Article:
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It is known that $i^{25}=i$, but ${i^{25}=(i^{4})^{\frac{25}{4}}}=1$. So, We have contradiction.

Let me rephrase it: what kind of limitation should be on multiplication of degrees?

What do you expect me to clarify? There are 3 well-known formulas 1. ${a^n} {a^m}=a^{n+m}$ 2. ${a^n}: {a^m}=a^{n-m}$ 3. ${(a^{m})^{n}=a^{mn}}$, But without limitation (for every $n$ and every $m$) they work only if $a$ is real and greater than zero. These formulas are also work in some other cases. My question: what are limitation on these formulas in case if $a=i$?

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closed as unclear what you're asking by user223391, Ofir Schnabel, Servaes, N. F. Taussig, Harish Chandra Rajpoot Oct 27 '15 at 10:47

Please clarify your specific problem or add additional details to highlight exactly what you need. As it's currently written, it’s hard to tell exactly what you're asking. See the How to Ask page for help clarifying this question. If this question can be reworded to fit the rules in the help center, please edit the question.

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    $\begingroup$ Here is a question you might want to consider: what exactly is the definition of $z^{25/4}$? $\endgroup$ – Paul Sinclair Oct 27 '15 at 3:38
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There is no contradiction, only a misconception. When working with complex numbers, $1^{\frac{25}{4}}$ has multiple values, not just $1$. (Or, to put it more generally, real positive numbers to fractional exponents can return multiple complex values).

A correct manipulation would be $i^{25} = ({i^4})^6 \cdot i = 1^6 \cdot i = i$.

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  • $\begingroup$ @Dr.MV Thanks Mark, cheers. $\endgroup$ – Deepak Oct 27 '15 at 3:42
  • $\begingroup$ You're welcome. My pleasure. - Mark $\endgroup$ – Mark Viola Oct 27 '15 at 3:43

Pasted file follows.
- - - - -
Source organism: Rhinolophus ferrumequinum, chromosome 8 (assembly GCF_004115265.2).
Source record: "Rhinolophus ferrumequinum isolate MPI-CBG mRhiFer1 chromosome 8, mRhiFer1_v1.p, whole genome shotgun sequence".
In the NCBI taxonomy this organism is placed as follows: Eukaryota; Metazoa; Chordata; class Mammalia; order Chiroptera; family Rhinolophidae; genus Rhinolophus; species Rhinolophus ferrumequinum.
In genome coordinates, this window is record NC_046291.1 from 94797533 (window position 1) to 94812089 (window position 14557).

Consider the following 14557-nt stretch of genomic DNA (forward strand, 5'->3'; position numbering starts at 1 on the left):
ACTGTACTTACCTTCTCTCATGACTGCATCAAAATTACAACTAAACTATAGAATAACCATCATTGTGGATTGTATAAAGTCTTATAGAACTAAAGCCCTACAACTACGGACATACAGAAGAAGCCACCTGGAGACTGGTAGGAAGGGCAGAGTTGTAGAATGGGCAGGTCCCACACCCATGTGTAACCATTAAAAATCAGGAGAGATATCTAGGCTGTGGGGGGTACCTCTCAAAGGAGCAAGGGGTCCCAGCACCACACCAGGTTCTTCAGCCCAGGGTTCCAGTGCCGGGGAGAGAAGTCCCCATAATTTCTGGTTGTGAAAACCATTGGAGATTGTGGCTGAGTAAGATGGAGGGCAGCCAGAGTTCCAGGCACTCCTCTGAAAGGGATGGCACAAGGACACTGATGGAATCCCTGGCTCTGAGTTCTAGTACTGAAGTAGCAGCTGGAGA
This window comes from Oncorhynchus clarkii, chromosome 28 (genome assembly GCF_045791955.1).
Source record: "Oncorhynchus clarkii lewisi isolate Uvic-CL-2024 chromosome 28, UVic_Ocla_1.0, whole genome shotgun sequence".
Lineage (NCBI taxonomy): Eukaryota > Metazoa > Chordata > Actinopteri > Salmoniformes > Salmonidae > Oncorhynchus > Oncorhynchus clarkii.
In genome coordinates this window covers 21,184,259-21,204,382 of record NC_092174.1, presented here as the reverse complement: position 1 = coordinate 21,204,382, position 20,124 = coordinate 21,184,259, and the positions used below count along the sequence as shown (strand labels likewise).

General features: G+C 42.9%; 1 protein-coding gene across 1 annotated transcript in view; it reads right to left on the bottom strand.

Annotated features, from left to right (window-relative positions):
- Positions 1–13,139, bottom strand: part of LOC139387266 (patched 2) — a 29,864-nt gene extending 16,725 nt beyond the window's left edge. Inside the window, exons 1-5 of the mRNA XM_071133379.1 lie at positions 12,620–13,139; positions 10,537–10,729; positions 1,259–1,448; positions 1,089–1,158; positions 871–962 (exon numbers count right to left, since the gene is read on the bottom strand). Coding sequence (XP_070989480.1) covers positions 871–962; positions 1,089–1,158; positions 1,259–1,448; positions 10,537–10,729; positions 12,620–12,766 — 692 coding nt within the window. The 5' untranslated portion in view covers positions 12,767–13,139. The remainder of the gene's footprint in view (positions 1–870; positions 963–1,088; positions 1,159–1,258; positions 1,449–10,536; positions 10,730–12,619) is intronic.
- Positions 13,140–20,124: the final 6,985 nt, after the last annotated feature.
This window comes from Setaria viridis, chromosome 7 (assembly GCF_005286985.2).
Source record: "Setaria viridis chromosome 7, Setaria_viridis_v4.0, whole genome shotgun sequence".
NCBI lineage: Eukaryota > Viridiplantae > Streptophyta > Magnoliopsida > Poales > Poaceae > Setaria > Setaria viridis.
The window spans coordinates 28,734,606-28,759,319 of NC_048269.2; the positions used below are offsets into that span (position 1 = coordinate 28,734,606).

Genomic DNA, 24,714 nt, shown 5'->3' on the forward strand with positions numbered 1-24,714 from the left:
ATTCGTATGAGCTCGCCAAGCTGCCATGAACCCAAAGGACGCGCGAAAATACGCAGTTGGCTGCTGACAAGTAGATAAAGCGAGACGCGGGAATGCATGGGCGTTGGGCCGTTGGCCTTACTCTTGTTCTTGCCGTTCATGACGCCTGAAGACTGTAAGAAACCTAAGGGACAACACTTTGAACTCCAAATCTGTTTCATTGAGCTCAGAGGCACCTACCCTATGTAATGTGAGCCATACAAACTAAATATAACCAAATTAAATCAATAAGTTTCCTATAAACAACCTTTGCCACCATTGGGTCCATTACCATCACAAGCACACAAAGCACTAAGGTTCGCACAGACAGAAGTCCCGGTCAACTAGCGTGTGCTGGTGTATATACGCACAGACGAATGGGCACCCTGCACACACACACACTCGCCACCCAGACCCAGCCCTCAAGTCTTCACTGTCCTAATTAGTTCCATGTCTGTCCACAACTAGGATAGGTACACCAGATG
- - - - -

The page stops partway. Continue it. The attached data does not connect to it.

• $\begingroup$ I know that for many years. It is exactly why I ask. Let me rephrase it: what kind of limitation should be on multiplication of degrees? $\endgroup$ – Victor Victorov Oct 27 '15 at 3:48
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When dealing with complex functions, you often run into multi-valued functions, because when you circle around a singularity, it will pick up some constant value. There are three ways in which this is often handled:

  1. You can restrict the function to domains, called branches, that do not completely circle a singularity.
  2. You can live with the concept of a "multi-valued" function, treating the function value as being a set of complex numbers instead of a single complex number, or
  3. You can build a layered extension of the complex numbers, called a Riemann surface, to act as the domain, so that the function picks up each of its different values on a different layer.

The answer your question depends on which approach you take:

  1. Multiplication of exponents only works in general if the combined exponent lies in the same branch.
  2. Multiplication of exponents always works, and your $i = 1$ example is not a problem because the actual value is a set that contains both.
  3. Multiplication of exponents always works, but your example is wrong because you are mixing layers.
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